Limitations and future directions

As mentioned previously, it is important to discuss some caveats to these conclusions. First, in the absence of any convictions or confessions from students, it is entirely possible that this methodology has created a proxy for something other than contract cheating. In the first instance, Type 1 errors (false positives) may have been produced by students who are terrible at exams or supervised assessment items that were too difficult or inappropriate for the unit objectives. If this is the case, then potentially this approach provides a way for identifying students that need additional educational support and/or assessment content that needs to be reconsidered and improved. Alternatively, Type 2 errors might mean that this approach is too arbitrary, and ‘misses’ contract cheaters who do ‘just-well-enough’ on exams to escape the attention of these risk rules. Given students cannot control the outcome of either assessment item – they can only control the effort – it is unlikely this would prevent a repeat offender escaping the attention of these rules when their performance is considered across multiple units. So while it cannot be concluded that the patterns discussed above are capturing all-and-only contract cheating, it is definitely the case that this methodology is exposing non-random problems, which suggests this information provides a jumping-off point for targeted problem-prevention in a manner that has been demonstrated to work in other problem contexts. Further to this, information was presented at a Western Australian contract cheating forum demonstrating individual case studies of contract cheaters for which large differences were observed between their performance on supervised and unsupervised assessment items (Jackson, 2016).

Future research should seek to replicate this approach using data from other universities. The source of this analysis was administrative data that is collected as a by-product of normal assessment processes, so it is likely that other institutions will be well-placed to look for patterns within their own existing information. This research team is already undertaking follow-up analysis of individual student characteristics for those identified as producing a disproportionate number of unusual performances as well as looking into the types of assessment items that do (and do not) produce unusual results at a high rate. In principle, it would be possible to develop targeted intervention strategies that could be trialled to try and reduce the frequency of unusual patterns of performance that are consistent with contract cheating behaviour. There is also potential to undertake backwards facing research that uses confirmed cases of contract cheating to assess past performances for guilty students in other units they have undertaken.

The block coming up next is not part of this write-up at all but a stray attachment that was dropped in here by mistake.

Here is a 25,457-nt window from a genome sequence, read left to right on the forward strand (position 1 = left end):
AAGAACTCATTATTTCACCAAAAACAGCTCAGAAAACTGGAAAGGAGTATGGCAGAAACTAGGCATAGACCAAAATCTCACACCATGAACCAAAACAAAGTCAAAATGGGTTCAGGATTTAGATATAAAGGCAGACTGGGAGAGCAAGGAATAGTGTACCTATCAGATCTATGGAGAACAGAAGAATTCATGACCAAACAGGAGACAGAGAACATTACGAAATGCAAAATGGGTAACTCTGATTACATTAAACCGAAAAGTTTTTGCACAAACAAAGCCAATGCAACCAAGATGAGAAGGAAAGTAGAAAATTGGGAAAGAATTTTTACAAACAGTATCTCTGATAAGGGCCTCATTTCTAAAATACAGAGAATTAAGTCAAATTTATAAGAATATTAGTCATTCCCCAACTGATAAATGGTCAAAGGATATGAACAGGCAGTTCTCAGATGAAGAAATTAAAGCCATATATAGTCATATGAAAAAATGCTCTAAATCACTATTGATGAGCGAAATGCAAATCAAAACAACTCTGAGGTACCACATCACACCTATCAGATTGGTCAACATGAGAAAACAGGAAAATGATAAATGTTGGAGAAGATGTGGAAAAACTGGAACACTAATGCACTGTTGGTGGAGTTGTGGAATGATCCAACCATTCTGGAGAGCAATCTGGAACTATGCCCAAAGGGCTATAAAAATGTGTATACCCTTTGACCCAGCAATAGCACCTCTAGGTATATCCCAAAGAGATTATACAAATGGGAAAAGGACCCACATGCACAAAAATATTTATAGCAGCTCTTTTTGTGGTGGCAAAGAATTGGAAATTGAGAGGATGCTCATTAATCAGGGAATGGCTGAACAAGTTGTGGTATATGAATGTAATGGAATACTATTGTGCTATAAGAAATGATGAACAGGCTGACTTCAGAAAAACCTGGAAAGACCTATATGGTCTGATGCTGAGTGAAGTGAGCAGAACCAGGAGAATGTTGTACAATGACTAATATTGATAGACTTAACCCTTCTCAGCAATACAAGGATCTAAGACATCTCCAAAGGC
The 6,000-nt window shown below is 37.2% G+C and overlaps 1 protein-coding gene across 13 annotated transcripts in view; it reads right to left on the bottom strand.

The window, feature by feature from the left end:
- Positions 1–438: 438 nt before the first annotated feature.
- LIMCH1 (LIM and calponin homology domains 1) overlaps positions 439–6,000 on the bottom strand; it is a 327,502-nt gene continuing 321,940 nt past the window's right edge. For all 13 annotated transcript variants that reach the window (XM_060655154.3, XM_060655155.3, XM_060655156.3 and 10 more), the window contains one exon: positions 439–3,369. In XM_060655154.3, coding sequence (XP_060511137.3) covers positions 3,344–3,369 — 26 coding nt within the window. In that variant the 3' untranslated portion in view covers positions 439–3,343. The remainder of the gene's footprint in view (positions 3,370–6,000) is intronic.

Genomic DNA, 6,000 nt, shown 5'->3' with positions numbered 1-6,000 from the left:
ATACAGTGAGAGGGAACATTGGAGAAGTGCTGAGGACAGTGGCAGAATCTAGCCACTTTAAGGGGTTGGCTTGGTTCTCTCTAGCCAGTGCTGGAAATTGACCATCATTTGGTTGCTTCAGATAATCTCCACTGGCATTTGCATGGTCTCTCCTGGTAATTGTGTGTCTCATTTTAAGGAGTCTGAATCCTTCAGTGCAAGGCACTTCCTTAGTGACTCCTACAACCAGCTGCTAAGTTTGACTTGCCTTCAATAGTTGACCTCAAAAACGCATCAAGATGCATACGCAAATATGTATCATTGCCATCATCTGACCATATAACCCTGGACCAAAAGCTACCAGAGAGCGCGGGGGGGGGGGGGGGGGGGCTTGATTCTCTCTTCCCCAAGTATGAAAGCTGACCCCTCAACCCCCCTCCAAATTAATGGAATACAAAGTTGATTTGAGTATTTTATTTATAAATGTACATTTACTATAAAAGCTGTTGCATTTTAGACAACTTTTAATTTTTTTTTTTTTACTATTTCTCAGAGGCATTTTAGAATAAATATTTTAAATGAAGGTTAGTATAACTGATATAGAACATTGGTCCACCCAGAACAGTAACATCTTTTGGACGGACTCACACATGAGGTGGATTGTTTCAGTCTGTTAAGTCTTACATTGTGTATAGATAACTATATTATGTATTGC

Conclusions

As has been demonstrated across contexts, successful, sustainable problem-prevention needs to be built on strategies that are targeted, collaborative, multi-faceted, logistically feasible (with respect to time, cost, and resources), and compatible with existing policy and legislation (Scott & Goldstein, 2005). The same will be true for prevention strategies aimed at contract cheating. The overarching commitment needs to be to implement a strategy designed to reduce the opportunity to contract cheat. The way this can be achieved will be specific to each situation. Using data to identify unusual patterns of student performance at the individual- and unit-level provides one potential avenue for targeted intervention that is definitely worthy of further investigation. Manipulating the three sides of the problem triangle using the situational crime prevention techniques means that the success of this approach does not rely on increased apprehension.

Footnotes
1

To draw this parallel is not to comment either way as to whether contract cheating is criminal.

 

Declarations

Authors’ contribution

JC conceived of the study, undertook all analysis, and drafted the manuscript. SW and JH participated in the design and coordination of the study and drafted the manuscript. All authors read and approved the final manuscript.

Competing interests

The authors declare that they have no competing interests.

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Authors’ Affiliations

(1)
Murdoch University